Political Parties

Room: 
Room 1.29, Law & Politics Building
Time Slot: 
Tuesday 27th March 13:30 - 15:00
Panel Chair: 
  • Awaiting details of this person
Panel Members: 
  • Dr Elodie Fabre (Queen's University Belfast)
  • Dr Tom Quinn (University of Essex)
  • Mr Sam Power (University of Sussex)
  • Mr Sean Kippin (University of the West of Scotland)

While party membership has almost continually declined in most European democracies over the past forty years, recent changes (such as the emergence of La Republique en Marche in France, or Jeremy Corbyn’s leadership of the UK Labour Party) have challenged this trend and seen both party memberships and members’ demands for influence increase. This has also affected the way that some political parties organise themselves, campaign and secure funding, with those able to attract more members able to raise funds and campaign volunteers from within their own ranks, while others are forced to turn outside their party for vital resources. In this tumultuous period for political parties, this panel examines the operation of parties in European democracies and considers how these changes have affected the influence and organisation of party members, and how parties raise funds to fight elections.

Elodie Fabre’s paper begins by examining the role of members of French political parties in leadership and candidate selection and policy-making, and considers the extent to which members’ participation can be considered ‘meaningful’ (i.e., influential or decisive) in reaching decisions. It also considers whether innovations used by established parties have been successful in giving members more influence, and whether new parties in French politics tend to be more innovative in encouraging member engagement. Tom Quinn looks at recent changes in the UK Labour Party since 2015, a period in which Jeremy Corbyn’s leadership has been accompanied by a trebling of the party membership and a dramatic change in its character and composition. The paper considers the impact of these changes for intra-party democracy and for the relationship between the party’s membership and its elected representatives.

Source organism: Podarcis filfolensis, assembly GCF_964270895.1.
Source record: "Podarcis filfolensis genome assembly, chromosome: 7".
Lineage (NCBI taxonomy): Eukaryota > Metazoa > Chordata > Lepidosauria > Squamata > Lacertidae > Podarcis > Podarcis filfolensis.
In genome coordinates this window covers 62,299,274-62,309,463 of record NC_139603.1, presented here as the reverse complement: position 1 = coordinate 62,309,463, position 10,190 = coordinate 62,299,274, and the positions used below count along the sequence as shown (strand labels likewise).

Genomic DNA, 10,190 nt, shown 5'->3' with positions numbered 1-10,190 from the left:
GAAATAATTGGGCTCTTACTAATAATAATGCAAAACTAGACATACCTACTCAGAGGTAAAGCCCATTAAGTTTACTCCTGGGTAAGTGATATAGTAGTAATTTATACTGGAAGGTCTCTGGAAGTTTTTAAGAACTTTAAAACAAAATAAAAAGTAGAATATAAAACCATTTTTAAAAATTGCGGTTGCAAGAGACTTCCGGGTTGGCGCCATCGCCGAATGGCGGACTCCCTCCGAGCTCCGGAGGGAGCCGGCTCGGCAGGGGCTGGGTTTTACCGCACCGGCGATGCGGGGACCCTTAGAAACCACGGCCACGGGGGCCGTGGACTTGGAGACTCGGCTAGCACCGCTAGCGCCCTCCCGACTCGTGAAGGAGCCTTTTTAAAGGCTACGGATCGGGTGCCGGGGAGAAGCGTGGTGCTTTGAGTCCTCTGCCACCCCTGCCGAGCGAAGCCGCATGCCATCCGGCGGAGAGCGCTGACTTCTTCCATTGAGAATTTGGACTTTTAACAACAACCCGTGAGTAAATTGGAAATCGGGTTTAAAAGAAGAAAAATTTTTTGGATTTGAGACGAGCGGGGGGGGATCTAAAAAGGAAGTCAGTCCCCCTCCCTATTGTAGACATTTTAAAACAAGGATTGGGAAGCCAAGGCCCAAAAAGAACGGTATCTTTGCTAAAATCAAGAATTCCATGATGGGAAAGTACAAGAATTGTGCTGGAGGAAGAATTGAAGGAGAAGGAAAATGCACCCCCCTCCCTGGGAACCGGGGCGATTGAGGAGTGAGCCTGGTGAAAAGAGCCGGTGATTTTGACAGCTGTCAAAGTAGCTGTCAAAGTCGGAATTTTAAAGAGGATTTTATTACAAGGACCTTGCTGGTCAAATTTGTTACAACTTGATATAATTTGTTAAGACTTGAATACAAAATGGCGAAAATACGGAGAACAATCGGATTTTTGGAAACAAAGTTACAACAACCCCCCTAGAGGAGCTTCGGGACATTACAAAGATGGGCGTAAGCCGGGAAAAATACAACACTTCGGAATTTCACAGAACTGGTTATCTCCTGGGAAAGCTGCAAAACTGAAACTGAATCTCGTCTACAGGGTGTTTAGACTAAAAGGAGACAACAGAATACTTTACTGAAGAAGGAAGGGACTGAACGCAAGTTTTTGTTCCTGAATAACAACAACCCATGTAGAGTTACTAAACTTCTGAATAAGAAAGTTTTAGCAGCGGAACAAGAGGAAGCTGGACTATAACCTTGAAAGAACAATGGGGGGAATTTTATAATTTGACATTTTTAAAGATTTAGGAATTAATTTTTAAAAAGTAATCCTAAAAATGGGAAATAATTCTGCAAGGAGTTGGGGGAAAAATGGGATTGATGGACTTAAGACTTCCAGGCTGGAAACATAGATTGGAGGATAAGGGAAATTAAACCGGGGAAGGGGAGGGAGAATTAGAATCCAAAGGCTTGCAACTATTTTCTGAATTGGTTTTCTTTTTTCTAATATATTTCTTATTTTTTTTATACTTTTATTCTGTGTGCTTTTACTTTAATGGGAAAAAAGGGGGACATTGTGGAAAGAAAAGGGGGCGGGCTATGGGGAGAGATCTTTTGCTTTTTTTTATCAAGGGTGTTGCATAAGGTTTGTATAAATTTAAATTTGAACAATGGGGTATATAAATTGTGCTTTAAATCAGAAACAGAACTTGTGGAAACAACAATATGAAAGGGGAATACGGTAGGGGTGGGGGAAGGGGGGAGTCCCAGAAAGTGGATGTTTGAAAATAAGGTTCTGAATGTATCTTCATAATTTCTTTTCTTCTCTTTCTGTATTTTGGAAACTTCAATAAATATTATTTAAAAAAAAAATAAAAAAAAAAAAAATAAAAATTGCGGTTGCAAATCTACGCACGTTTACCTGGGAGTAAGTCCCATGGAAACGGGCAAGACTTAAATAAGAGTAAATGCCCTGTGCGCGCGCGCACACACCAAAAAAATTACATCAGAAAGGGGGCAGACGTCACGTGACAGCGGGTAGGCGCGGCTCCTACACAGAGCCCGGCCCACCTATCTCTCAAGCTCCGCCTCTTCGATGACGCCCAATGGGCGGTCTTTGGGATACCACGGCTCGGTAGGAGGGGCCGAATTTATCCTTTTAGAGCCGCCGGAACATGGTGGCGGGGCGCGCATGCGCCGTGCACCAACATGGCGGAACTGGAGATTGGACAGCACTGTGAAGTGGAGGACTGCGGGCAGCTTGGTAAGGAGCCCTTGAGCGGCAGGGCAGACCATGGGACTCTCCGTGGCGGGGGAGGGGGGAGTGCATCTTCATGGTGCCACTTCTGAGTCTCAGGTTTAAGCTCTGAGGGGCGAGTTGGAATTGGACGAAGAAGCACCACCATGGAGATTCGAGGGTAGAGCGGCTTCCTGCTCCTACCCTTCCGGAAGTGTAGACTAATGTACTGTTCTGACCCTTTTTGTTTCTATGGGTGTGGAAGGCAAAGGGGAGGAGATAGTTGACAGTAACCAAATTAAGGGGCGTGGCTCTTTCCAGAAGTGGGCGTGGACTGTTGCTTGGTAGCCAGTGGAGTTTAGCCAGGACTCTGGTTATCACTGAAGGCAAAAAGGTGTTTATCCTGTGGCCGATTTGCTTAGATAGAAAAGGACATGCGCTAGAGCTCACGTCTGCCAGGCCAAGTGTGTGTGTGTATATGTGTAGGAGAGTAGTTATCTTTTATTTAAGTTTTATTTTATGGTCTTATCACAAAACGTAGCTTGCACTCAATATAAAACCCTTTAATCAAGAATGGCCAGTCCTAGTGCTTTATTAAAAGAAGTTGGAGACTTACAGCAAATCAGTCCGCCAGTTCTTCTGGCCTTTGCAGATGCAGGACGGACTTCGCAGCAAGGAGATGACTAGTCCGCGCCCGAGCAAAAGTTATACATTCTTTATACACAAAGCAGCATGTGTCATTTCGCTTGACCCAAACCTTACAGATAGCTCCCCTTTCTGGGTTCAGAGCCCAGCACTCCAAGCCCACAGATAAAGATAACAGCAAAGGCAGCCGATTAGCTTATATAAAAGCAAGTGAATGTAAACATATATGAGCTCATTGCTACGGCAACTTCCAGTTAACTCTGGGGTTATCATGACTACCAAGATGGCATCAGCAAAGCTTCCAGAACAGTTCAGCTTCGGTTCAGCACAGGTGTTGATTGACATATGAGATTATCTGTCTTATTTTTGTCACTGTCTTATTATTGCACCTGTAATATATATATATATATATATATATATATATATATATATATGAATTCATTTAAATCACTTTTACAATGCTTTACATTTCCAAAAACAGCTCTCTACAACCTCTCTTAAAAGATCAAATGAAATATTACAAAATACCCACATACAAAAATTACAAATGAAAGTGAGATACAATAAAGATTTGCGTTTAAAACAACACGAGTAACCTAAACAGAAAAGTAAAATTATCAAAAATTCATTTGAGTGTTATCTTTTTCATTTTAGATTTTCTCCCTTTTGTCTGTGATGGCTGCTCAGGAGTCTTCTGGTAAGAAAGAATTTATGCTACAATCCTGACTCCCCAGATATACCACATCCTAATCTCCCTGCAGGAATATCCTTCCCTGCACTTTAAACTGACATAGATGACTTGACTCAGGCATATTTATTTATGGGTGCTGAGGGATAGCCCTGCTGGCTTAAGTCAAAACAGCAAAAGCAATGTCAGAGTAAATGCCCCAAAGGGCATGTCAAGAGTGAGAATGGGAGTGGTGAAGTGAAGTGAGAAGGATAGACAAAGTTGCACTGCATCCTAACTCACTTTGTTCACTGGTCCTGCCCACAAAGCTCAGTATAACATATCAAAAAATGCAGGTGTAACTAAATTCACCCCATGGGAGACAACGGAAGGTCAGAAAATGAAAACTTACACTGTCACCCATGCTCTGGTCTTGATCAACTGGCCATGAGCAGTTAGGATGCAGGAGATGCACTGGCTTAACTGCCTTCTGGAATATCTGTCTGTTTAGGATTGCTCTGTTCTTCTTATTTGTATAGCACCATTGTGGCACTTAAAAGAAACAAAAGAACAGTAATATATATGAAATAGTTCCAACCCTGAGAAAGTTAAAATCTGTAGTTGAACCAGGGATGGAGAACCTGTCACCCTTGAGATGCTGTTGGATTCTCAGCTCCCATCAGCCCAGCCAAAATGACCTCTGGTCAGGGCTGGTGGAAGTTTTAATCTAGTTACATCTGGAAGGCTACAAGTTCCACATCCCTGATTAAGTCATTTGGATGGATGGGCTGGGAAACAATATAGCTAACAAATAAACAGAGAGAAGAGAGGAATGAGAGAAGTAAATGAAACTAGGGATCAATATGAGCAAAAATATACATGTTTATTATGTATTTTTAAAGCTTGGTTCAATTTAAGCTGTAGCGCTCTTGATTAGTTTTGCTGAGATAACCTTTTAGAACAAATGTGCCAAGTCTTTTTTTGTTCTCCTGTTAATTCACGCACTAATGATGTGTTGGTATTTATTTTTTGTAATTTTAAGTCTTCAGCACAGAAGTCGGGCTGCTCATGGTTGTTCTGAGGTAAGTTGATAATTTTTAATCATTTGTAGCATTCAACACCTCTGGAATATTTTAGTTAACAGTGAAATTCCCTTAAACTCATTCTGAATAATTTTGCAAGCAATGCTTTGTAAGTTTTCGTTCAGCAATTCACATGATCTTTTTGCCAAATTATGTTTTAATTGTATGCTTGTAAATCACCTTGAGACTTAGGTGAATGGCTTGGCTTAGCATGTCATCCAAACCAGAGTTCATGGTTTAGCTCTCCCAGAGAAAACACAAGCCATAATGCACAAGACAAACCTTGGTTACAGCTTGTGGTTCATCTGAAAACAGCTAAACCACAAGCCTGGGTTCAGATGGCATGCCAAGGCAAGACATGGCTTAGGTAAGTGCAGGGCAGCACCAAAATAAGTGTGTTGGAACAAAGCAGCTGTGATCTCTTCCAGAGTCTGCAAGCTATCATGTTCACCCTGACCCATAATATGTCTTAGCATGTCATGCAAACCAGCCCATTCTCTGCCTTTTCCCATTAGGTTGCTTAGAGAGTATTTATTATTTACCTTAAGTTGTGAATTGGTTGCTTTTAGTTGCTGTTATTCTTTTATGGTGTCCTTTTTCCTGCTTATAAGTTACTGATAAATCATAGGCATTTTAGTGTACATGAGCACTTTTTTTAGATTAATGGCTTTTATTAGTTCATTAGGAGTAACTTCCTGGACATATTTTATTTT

Sam Power’s paper focusses on party finance, and particularly on the tricky issue of reliably measuring their income. He proposes a cyclical approach to measuring party income, and finds stark differences in the centrality of party members to different parties’ financial income, with left-leaning and insurgent parties being more dependent upon members for money than their opponents. This in turn implies that the changing nature of party memberships in some European political parties could have substantial implications for the financial resources and organisation of their campaigns.